A weekend cyberattack campaign targeting Israeli government websites failed to cause serious disruption, officials said Sunday. The attacks followed warnings in the name of the hacking group Anonymous that it was launching a massive attack.
The wide-ranging cyberattack was scheduled to officially begin at 6 p.m. Israel time. According to the Internet hacker group Anonymous, it would be the largest cyberattack ever against the Jewish state.
Yitzhak Ben Yisrael, of the government’s National Cyber Bureau, said the hackers had mostly failed to shut down key sites.
“So far it is as was expected, there is hardly any real damage,” Ben Yisrael said. “Anonymous doesn’t have the skills to damage the country’s vital infrastructure. And if that was its intention, then it wouldn’t have announced the attack ahead of time. It wants to create noise in the media about issues that are close to its heart.”
Thousands of private Facebook accounts were also hacked as of Sunday.
Israeli hackers, meanwhile, have already returned fire, breaching opisrael.com, the site where members of Anonymous report about their anti-Israel activities, and altered its contents to make them pro-Israel.
Ronni Bahar of the Avnet Security Consulting firm said that the hacking of the site was a moral victory in and of itself: “We are witness mainly to the build-up of tensions and power struggles between Israeli hackers and those affiliated with Anonymous. We can tell of directives given to employees to alter their email passwords. Many organizations have uploaded their sites to cloud servers.”
Alon Mantzur, CEO of 2Bsecure of the Matrix Group, added that Israeli preparedness today is “better than it was a year ago in all areas.”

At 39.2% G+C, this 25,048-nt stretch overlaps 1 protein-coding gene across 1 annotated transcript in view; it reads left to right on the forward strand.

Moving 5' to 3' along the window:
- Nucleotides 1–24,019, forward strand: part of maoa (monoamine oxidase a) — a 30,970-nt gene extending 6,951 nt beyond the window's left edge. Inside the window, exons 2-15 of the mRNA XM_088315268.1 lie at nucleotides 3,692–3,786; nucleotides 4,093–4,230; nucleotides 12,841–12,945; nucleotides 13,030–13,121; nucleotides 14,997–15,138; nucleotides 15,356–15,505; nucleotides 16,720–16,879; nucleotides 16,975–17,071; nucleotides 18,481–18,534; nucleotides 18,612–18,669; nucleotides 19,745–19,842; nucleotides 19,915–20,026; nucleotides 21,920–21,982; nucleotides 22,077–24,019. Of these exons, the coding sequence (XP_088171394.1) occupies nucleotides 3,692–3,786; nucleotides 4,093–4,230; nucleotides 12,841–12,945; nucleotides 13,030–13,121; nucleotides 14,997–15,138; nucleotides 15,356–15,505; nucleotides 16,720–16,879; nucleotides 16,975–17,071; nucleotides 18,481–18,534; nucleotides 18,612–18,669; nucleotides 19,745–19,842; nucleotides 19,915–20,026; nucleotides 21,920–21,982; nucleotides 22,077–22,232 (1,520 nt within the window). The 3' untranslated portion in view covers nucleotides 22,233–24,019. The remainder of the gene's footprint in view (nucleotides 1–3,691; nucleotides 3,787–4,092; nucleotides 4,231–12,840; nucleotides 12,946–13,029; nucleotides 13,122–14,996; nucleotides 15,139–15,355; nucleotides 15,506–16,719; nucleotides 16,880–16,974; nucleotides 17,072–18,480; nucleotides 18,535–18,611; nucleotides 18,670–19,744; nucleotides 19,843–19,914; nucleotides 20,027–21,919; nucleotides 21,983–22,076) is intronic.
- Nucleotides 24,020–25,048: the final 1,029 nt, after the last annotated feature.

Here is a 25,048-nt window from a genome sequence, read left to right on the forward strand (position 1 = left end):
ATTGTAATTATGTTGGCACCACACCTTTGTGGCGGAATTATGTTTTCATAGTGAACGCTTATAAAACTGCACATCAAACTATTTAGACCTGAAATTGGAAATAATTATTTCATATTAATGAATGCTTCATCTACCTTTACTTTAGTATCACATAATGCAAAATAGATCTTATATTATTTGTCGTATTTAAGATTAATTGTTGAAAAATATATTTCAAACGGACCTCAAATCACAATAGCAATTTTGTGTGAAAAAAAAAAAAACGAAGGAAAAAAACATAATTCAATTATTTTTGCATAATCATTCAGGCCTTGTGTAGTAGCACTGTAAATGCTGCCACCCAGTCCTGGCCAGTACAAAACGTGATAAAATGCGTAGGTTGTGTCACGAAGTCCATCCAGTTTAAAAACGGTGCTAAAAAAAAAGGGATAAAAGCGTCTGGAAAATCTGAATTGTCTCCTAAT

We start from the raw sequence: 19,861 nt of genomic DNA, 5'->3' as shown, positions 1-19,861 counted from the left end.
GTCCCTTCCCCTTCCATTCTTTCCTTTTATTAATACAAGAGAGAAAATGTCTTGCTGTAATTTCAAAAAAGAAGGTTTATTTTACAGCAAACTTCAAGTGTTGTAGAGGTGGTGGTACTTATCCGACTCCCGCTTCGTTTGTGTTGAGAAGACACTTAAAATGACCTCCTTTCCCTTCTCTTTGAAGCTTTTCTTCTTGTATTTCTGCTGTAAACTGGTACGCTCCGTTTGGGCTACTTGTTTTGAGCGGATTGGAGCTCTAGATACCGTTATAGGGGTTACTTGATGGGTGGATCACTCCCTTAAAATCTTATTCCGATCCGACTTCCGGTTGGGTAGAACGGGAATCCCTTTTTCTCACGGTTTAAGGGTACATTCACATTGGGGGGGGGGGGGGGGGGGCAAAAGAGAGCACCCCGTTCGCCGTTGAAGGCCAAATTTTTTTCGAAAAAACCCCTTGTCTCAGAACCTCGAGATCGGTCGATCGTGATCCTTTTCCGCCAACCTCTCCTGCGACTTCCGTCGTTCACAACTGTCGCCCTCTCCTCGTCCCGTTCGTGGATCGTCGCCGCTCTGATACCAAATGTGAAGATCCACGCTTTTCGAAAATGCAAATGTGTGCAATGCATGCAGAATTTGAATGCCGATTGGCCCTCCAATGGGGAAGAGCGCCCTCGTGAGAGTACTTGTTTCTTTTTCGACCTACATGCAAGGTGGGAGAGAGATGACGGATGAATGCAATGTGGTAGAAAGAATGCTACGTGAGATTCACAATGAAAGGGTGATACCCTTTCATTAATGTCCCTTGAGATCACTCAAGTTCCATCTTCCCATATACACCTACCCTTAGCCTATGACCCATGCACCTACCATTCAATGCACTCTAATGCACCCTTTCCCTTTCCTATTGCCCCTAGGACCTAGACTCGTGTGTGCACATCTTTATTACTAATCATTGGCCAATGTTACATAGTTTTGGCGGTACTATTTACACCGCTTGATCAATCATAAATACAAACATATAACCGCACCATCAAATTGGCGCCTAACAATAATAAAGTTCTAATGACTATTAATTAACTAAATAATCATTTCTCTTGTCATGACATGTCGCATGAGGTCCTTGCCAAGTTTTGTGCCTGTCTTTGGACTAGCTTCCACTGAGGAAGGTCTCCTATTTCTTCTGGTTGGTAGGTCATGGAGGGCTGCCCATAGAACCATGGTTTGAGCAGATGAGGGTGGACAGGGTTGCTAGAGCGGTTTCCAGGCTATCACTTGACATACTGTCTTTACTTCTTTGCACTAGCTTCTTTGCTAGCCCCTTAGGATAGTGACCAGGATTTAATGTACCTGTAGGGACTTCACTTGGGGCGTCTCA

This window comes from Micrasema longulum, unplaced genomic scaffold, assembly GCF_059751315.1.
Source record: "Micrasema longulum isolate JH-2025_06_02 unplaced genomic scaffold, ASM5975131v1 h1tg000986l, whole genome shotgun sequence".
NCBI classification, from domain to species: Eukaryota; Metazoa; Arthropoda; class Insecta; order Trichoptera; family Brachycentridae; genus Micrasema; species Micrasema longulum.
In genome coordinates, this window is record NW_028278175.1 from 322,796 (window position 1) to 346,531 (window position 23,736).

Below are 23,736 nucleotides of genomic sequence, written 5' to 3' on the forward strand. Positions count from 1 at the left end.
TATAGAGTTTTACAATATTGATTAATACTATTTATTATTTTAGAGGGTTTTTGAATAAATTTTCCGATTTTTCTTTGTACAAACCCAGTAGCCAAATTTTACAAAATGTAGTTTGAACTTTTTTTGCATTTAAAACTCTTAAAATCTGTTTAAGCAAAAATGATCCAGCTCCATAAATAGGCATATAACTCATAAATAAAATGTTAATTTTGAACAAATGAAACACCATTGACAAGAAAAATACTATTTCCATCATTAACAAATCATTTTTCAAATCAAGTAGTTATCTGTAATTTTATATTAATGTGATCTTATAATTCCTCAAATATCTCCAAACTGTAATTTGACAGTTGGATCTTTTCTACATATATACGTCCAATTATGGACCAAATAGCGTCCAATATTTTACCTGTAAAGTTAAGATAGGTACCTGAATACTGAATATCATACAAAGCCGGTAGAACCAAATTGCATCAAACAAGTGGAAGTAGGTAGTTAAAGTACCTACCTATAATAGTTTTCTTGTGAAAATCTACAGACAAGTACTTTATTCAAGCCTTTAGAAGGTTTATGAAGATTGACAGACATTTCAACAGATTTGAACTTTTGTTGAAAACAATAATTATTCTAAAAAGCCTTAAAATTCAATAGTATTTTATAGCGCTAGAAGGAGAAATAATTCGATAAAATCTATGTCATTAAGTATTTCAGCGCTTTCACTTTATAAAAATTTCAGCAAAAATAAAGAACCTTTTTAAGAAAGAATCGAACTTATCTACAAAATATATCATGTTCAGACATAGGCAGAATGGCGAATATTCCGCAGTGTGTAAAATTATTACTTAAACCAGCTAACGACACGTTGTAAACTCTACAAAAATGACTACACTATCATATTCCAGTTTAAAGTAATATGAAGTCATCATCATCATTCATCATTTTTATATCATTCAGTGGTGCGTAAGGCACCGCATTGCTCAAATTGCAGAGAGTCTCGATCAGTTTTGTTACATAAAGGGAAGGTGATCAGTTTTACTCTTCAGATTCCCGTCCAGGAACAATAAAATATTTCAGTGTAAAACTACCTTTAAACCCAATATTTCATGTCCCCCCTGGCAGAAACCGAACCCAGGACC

The cyberattack is liable to prevent access to hacked sites, and infect them with viruses and Trojan horses. The Israel National Cyber Bureau advised large institutions to block overseas access to their websites. According to speculation, the cyberattack will focus on well-known websites and will try to shut down services they provide the public, which the hackers hope will raise awareness of the attack and cause panic.
For a list of the websites targeted for attack a group calling itself “Team Danger Hackers (#OpIsrael)” click here.
The Israel Defense Forces was also preparing its cyber defenses, announcing that the Telecommunications Branch has run a diagnostics check on all of its systems and also simulated various attack scenarios in order to test its preparedness.
On Saturday, the Israel Securities Authority website was downed, but its sister financial reportage site, Maya, remained unaffected. The ISA site was up and running again Sunday morning. Sites affiliated with the Absorption Ministry, the Intelligence and Atomic Energy Ministry and others were also attacked.
Israel’s Bureau of Statistics was down on Sunday morning but it was unclear if it had been hacked. Israeli media reports said the sites of the Defense and Education Ministry as well as banks had come under attack the night before but they were mostly repelled.
Hackers also exploited holes in the cyber protection for dozens of small businesses.
One of the sites already hacked belongs to the Larger than Life organization, which also help Muslim children suffering from cancer. Larger than Life CEO Lior Shmueli said Saturday, “It’s a shame that such a thing is happening to the organization’s website, of all places, which seeks to help every child with cancer receiving treatment in Israel, without discriminating against religion, race, sex or nationality.”
An official of the terrorist Hamas movement praised the current attack. “God bless the minds and the efforts of the soldiers of the electronic battle,” Ihab Al- Ghussian, Gaza’s chief government spokesman, wrote on his official Facebook page.
Due to the attack, the software security company Checkmarx decided to grant free scanning services for site owners who aren’t certain their site is adequately protected. Those interested can click here.
Read more at ISRAEL HAYOM.